Healthcare workers tip obesity scale

Healthcare employees have higher obesity rates than almost any other industry's workers, according to a study published in the American Journal of Preventative Medicine.

Researchers, led by Sara E. Luckhaupt, M.D., of the National Institute for Occupational Safety and Health, compared data from the 2010 National Health Interview Survey to self-reported employee height and weight information and found that healthcare professionals had a higher-than-average obesity rate of nearly 35 percent, even when controlling for factors like age, race, gender and smoking habits. Only bureaucrats and protective service workers, such as law enforcement and security guards, had higher rates.

These findings initially seem counterintuitive. "It's plausible that sitting behind some far-flung city hall desk might lead to weight gain," Olga Khazan wrote in The Atlantic. "[I]t's more shocking that people who work in doctors' offices suffer from high rates of obesity even as their workplaces preach healthy living." However, Khazan notes, the healthcare category also includes desk-bound employees, not just doctors who spend long hours on their feet.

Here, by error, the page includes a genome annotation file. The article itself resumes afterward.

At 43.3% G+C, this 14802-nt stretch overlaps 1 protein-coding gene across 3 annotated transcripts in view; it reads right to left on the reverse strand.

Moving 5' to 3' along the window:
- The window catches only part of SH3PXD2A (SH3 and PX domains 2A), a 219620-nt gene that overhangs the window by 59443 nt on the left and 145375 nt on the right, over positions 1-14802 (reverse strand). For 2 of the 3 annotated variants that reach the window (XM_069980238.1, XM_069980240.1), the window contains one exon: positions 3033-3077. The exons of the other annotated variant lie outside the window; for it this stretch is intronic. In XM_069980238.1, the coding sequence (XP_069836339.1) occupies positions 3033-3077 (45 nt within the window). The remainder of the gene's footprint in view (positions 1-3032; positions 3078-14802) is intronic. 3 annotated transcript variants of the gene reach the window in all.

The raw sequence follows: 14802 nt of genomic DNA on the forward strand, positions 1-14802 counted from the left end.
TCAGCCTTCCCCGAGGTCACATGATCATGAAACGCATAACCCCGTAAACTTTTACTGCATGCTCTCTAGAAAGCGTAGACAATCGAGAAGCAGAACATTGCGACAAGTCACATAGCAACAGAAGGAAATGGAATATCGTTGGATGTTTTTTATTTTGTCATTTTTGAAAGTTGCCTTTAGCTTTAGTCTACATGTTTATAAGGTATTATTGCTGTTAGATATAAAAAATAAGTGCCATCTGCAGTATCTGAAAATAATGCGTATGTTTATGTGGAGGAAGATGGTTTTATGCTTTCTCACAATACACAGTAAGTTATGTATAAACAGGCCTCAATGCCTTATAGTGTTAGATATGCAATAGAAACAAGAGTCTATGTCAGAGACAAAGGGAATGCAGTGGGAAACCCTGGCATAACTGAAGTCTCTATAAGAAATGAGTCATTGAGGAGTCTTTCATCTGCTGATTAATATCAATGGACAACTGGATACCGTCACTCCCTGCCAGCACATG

Additionally, researchers cite an earlier National Health Interview Survey, which found the "health services" category has a much higher obesity rate than that of "health-diagnosing" jobs, which pay much better. "These conflicting findings support observations from a recent qualitative, participatory investigation suggesting that the impact of working conditions on obesity may be especially harmful for lower-income workers," the study states.

In other words, "Those who make more money can afford to buy healthier food, invest in gym memberships, etc.," Vanessa Golembewski wrote for Refinery29.

Employee population health is a major concern among healthcare leaders, according to speakers at the 2014 American College of Healthcare Executives Congress in March. In 2013, El Camino Hospital in Mountain View, Calif., implemented a program that combines social sharing and gamification to improve workforce health, FierceHealthcare previously reported.

To learn more:
- here's the study
- read the Atlantic article
- read the Refinery29 article

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